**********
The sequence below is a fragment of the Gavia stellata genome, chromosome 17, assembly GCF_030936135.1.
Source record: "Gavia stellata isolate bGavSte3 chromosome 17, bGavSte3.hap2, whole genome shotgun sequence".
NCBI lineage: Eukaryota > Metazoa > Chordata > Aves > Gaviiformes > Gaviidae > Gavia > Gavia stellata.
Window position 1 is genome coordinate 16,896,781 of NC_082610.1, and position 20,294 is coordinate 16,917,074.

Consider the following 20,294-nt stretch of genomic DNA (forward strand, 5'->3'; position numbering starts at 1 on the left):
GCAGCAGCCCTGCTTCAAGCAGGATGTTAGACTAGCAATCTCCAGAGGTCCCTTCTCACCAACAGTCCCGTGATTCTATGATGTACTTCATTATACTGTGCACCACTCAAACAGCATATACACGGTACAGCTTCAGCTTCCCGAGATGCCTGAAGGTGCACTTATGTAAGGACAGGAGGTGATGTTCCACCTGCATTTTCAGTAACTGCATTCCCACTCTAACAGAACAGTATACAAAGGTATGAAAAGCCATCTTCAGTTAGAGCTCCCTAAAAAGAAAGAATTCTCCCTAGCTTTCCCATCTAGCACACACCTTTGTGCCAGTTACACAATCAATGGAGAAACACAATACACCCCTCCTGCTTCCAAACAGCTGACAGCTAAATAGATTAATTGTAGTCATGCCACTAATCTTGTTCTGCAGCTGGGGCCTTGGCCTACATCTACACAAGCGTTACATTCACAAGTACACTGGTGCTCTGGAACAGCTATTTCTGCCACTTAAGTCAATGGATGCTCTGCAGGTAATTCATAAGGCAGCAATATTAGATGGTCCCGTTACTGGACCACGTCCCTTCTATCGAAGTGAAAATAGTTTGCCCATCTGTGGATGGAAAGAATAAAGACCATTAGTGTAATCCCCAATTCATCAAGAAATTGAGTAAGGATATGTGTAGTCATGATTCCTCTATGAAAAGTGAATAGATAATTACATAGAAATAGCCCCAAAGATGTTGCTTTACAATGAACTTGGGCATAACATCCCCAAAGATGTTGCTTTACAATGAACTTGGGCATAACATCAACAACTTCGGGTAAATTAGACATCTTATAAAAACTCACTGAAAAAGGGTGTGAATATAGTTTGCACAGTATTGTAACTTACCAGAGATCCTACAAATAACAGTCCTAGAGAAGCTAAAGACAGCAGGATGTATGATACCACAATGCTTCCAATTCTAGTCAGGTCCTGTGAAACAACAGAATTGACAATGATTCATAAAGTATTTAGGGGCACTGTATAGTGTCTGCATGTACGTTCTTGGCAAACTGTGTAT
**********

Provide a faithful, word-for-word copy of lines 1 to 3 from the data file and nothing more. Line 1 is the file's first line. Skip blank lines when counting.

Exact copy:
The sequence below is a fragment of the Gavia stellata genome, chromosome 17, assembly GCF_030936135.1.
Source record: "Gavia stellata isolate bGavSte3 chromosome 17, bGavSte3.hap2, whole genome shotgun sequence".
NCBI lineage: Eukaryota > Metazoa > Chordata > Aves > Gaviiformes > Gaviidae > Gavia > Gavia stellata.